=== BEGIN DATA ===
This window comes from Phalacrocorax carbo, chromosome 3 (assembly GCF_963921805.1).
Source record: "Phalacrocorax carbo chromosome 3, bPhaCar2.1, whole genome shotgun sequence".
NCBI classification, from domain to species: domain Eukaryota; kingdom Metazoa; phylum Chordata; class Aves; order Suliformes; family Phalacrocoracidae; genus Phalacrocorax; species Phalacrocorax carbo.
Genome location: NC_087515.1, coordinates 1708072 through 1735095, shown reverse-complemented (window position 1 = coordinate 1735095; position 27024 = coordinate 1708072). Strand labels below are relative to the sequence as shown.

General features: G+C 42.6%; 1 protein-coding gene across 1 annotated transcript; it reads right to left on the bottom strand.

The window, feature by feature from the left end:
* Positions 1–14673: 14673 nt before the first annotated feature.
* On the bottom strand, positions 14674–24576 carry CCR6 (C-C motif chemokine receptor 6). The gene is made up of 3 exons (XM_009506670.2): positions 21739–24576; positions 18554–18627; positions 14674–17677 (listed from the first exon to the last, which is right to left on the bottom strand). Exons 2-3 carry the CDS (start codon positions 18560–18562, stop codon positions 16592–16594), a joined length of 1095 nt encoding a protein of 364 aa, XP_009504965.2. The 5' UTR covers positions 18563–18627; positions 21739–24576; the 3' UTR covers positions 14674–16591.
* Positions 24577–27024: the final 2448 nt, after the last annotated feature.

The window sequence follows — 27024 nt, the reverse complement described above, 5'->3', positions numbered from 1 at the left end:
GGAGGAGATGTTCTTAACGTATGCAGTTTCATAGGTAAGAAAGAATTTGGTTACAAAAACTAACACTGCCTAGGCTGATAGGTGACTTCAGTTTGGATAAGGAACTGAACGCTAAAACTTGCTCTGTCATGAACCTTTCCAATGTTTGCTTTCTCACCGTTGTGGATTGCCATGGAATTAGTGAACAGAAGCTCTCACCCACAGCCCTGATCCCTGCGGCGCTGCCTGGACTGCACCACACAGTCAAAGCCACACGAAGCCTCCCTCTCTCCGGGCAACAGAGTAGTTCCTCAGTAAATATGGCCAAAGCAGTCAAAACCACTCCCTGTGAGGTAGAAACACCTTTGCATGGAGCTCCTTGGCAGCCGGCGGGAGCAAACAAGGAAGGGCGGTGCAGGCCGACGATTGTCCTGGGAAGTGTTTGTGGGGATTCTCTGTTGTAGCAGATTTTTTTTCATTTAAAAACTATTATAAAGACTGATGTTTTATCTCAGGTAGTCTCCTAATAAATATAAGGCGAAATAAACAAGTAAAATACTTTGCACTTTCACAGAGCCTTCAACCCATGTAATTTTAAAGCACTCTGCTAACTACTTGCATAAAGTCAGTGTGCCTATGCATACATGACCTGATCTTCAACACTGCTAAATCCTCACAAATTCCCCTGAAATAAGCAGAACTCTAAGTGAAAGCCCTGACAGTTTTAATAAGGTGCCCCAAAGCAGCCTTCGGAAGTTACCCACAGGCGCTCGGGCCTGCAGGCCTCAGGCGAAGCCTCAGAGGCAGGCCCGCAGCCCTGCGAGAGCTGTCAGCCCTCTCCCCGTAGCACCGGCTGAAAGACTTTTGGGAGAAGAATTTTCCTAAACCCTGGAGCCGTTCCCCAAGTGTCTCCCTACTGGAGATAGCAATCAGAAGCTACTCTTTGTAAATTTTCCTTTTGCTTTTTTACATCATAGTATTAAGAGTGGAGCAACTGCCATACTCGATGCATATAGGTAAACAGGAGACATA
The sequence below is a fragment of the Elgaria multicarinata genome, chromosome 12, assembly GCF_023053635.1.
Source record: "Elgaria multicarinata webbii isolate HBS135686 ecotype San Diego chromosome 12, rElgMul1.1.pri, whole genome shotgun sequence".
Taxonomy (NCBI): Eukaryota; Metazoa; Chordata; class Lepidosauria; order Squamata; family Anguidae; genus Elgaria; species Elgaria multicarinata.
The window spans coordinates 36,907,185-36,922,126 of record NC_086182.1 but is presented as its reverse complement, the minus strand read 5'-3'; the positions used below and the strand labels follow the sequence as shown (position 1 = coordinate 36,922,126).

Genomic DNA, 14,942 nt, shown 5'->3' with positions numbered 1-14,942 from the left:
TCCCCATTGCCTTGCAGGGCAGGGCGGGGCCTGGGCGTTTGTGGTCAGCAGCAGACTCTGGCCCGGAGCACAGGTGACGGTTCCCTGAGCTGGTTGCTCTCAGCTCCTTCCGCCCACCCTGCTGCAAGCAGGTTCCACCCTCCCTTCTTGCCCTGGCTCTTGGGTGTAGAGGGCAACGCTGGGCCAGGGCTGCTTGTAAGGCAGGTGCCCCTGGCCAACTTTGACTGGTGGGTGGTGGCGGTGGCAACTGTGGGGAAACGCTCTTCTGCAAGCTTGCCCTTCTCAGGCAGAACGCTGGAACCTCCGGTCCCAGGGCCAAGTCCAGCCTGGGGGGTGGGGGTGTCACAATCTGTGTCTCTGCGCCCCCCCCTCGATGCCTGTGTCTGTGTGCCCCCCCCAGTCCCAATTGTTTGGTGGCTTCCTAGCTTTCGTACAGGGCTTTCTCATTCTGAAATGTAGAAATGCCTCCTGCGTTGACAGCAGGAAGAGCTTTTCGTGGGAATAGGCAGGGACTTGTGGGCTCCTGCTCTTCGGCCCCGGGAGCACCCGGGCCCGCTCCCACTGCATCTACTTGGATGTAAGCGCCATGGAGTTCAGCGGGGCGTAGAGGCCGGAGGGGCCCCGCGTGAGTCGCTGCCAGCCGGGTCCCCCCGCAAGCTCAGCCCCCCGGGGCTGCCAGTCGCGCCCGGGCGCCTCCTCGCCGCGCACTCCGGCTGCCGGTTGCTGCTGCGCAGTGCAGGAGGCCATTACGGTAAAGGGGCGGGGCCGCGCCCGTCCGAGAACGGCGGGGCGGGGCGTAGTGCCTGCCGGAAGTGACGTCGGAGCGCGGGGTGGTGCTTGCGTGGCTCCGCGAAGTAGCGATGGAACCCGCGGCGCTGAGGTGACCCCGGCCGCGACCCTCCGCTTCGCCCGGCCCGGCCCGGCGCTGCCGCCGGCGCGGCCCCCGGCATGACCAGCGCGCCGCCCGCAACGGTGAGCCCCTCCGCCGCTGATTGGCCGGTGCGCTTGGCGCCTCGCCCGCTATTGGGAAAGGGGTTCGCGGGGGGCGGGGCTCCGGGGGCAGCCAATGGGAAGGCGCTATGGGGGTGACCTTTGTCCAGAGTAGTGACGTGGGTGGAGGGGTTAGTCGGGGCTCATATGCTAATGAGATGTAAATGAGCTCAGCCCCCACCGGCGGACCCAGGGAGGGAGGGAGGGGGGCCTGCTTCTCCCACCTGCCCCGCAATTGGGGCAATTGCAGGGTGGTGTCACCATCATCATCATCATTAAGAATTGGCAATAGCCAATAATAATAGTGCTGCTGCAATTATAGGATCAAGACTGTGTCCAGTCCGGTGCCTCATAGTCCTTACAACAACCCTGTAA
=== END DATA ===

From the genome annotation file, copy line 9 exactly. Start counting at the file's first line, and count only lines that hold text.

* Positions 24577–27024: the final 2448 nt, after the last annotated feature.